Ack. As if getting a verb yesterday wasn’t bad enough, today’s prompt had to be an abstraction. I mean — really? What are the options? There’s always the stand-by of Pandora’s box/jar; the potter could be throwing the container for the legendary woman who supposedly was endowed with all the gifts necessary to make a perfect woman. But I dislike the misogyny of the story.
Then there’s Emily Dickinson’s famous poem that seems to show up on home decoration plaques everywhere these days:
“Hope” is the thing with feathers –That perches in the soul –And sings the tune without the words –And never stops – at all –And sweetest – in the Gale – is heard –And sore must be the storm –That could abash the little BirdThat kept so many warm –I’ve heard it in the chillest land –And on the strangest Sea –Yet – never – in Extremity,It asked a crumb – of me.¹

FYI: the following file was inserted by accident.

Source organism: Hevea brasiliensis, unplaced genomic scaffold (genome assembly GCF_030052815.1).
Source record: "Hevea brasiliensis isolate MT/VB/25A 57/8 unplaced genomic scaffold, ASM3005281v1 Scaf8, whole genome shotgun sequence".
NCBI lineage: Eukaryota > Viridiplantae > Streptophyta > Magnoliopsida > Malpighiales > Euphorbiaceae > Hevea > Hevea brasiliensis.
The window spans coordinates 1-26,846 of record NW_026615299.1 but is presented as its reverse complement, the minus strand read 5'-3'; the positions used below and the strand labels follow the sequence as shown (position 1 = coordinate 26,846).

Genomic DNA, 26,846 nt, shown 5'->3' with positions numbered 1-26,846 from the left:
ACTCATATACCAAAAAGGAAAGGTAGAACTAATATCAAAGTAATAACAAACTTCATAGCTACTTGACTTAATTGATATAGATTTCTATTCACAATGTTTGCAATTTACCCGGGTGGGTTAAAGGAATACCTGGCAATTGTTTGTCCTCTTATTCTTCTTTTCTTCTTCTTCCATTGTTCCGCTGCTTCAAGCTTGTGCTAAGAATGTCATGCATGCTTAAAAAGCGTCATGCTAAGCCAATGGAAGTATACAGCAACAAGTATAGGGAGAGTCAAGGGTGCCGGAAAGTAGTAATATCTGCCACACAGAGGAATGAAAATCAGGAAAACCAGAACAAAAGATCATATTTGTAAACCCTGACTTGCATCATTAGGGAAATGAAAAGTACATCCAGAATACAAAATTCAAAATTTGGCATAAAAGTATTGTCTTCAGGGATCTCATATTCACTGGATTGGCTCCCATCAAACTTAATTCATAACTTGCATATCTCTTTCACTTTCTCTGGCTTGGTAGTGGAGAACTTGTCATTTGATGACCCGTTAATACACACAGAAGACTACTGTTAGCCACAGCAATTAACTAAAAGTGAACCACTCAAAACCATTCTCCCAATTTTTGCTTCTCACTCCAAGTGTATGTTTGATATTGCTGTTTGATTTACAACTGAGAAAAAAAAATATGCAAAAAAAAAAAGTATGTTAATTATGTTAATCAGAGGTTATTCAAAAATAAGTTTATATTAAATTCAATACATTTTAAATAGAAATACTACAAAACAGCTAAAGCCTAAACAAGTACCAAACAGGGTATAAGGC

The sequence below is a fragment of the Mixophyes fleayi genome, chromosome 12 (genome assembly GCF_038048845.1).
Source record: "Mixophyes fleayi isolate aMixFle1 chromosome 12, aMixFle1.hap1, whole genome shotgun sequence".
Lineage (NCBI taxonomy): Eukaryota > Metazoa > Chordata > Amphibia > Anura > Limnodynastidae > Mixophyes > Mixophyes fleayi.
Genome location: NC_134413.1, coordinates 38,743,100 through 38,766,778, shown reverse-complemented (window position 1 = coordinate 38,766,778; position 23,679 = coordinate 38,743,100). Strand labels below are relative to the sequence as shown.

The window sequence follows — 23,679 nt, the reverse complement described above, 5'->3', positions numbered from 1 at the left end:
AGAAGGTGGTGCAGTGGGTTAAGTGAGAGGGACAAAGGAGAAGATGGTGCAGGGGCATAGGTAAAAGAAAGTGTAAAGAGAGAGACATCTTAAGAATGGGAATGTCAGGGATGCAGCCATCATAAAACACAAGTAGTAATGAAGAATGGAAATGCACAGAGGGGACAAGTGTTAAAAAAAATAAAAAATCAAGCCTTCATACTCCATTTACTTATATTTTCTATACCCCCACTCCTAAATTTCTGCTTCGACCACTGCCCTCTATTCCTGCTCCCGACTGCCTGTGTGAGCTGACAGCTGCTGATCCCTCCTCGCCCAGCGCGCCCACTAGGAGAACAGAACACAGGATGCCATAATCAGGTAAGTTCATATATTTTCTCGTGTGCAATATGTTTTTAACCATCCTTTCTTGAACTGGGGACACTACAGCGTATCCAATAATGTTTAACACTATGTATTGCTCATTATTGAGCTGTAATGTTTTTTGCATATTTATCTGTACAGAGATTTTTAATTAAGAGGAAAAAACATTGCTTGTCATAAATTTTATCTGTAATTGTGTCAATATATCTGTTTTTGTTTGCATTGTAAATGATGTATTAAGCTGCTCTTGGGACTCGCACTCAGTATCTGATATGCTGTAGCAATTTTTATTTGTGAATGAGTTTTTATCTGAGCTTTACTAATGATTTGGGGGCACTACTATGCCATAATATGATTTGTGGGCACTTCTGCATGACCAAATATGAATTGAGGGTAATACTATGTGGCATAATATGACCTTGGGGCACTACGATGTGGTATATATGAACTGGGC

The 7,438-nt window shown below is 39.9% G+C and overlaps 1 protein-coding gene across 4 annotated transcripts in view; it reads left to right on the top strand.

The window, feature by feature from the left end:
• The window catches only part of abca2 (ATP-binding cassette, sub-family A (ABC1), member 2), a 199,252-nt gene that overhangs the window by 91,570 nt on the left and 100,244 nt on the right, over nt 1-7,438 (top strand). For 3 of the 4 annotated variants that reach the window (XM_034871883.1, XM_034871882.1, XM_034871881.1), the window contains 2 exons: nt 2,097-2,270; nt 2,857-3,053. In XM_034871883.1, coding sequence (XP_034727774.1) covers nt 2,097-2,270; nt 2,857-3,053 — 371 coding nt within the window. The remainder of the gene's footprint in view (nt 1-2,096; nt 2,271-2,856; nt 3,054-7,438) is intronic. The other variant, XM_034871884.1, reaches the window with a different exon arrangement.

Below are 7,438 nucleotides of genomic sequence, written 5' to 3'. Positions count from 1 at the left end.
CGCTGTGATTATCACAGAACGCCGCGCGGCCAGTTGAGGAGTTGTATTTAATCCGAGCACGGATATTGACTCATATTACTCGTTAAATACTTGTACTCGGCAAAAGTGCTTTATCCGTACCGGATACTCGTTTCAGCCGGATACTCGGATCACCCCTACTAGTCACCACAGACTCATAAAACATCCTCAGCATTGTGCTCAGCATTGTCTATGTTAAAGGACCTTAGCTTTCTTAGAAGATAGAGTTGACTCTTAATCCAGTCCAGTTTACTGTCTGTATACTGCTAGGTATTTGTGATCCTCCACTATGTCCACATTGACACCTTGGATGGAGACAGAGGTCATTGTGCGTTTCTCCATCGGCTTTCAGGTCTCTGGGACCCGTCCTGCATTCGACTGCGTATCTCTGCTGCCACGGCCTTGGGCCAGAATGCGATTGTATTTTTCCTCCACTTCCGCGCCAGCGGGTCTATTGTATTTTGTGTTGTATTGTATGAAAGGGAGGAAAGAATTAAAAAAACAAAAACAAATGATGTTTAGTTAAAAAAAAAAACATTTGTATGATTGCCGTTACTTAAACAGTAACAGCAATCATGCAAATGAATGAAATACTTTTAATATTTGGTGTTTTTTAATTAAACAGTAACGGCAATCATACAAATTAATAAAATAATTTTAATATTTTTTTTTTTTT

But the current ubiquity of the poem made the bird option seem trite. So I decided to go ahead and try an abstract representation. Right now, hope seems to me to be a fragile, fragmented thing, an emotion that is bright, but on the verge of disintegrating, rather like the lacy ice that forms on the edge of a pond or frost on a window.
1. Poetry Foundation, 19 October, 2020. Source: The Poems of Emily Dickinson Edited by R. W. Franklin (Harvard University Press, 1999)